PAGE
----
Lonely Planet Writer

Let your stomach be your guide: most US travellers would recommend a destination based on food

People often say to ‘follow your heart’ – but when it comes to picking a travel destination, it may be best to follow your stomach. When trying to decide where to go on vacation, most Americans look to the local food and cuisine to help them decide, according to a new survey.

About 62% of respondents said they would recommend a specific destination based only on its food, while 71% of millennials said they’d recommend a place on cuisine alone, according to a study commissioned by gourmet food and gift company Harry & David.

The company asked travellers what they thought were the top cities in the US when it comes to delicious eats – and the respondents declared New York the most “foodie” city. That is perhaps unsurprising, as New York is at the forefront of the most beautiful and desirable treats, like rainbow bagels, jet black ice cream, macaronuts, and more. Following New York, the top cities were San Francisco, Chicago and Austin.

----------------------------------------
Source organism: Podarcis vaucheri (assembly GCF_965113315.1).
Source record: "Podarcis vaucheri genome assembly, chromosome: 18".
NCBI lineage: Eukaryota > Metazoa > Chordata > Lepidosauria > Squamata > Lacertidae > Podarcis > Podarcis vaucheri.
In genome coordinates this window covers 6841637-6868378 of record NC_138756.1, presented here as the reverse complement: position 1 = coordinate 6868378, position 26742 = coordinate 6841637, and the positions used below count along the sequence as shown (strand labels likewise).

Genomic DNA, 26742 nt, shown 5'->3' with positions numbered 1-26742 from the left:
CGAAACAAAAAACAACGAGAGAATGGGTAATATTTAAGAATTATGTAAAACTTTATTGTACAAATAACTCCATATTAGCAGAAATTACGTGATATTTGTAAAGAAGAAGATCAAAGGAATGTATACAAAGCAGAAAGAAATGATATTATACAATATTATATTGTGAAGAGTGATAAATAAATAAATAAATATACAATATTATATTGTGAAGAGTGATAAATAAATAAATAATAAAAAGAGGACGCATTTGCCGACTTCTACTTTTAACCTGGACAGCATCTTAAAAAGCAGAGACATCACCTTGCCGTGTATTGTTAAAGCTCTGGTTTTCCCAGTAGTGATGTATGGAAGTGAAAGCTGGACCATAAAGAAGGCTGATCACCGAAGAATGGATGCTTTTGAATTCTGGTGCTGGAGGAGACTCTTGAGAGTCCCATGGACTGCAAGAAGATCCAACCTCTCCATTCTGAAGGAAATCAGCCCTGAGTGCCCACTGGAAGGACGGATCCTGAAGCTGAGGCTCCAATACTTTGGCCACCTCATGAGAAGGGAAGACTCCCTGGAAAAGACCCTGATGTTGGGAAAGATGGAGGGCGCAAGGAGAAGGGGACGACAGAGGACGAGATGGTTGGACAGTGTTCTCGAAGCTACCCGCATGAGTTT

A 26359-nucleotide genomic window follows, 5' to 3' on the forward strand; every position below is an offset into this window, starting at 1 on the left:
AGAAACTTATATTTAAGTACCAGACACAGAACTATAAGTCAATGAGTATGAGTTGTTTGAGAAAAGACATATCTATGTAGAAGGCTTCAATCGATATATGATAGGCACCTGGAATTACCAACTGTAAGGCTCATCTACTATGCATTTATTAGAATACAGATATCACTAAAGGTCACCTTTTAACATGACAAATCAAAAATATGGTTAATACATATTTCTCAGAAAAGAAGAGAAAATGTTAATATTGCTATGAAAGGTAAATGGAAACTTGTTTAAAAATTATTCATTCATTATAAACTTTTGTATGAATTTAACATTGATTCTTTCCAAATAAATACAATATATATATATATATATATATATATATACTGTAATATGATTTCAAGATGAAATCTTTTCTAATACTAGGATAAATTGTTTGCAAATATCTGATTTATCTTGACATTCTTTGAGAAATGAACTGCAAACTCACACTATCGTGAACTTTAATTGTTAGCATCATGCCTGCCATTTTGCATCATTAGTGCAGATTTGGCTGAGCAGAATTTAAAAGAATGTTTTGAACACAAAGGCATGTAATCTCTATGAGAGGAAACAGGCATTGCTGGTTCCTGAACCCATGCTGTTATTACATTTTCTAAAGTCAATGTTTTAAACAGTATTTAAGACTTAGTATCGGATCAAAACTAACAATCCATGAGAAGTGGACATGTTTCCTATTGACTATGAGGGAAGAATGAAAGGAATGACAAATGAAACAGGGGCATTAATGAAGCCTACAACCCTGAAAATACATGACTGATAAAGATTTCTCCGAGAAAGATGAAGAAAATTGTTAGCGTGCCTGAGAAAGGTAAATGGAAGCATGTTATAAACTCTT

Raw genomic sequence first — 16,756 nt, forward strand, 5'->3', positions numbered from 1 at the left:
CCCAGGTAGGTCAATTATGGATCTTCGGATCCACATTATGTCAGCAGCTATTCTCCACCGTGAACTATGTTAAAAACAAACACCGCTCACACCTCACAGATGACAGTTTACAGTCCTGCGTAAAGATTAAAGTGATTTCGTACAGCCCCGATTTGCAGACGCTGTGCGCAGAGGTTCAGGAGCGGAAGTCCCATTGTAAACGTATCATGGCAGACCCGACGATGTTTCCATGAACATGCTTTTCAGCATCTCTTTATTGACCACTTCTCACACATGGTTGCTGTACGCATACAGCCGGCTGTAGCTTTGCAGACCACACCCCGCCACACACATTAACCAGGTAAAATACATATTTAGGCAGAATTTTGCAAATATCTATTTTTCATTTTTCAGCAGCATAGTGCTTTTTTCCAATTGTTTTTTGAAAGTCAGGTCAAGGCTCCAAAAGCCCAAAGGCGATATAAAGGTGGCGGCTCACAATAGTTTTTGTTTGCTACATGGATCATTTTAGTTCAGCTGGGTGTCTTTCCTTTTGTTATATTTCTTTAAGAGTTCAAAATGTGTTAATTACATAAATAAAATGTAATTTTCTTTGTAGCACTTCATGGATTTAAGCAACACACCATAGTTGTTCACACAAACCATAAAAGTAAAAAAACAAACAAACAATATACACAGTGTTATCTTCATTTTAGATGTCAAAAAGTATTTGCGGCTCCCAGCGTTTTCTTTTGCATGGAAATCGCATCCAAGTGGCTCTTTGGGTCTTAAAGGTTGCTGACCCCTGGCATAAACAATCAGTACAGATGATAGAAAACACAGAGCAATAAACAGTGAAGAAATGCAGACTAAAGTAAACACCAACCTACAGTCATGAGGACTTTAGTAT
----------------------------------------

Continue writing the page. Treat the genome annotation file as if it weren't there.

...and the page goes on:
A photo posted by Chicago Food (@chicago.eatss) on Dec 20, 2015 at 12:39pm PST

Travellers are often most enthusiastic about the food they can try while on the road, as 82% of survey respondents agreed that they are most excited about trying local food and restaurants when travelling. Fifty-eight per cent said they specifically seek out spots locals frequent so they can enjoy the regional flavour. While the company is marketing regionally-inspired food baskets to appeal to such tastes, their research backs up another recent study – and is likely something many travellers know from personal experience.

The graphic company Venngage released an infographic in December, noting that food tourism is on the rise. The infographic noted that 88.2% of survey respondents considered gastronomy a defining element of “the brand image of travel destinations”, and most people said they spend about a third of their money while travelling on food. Citing a report from the American Culinary Traveler, Venngage also noted that between 2006 and 2013, the number of American travellers seeking to learn about unique dining experience rose from 41% to 50%.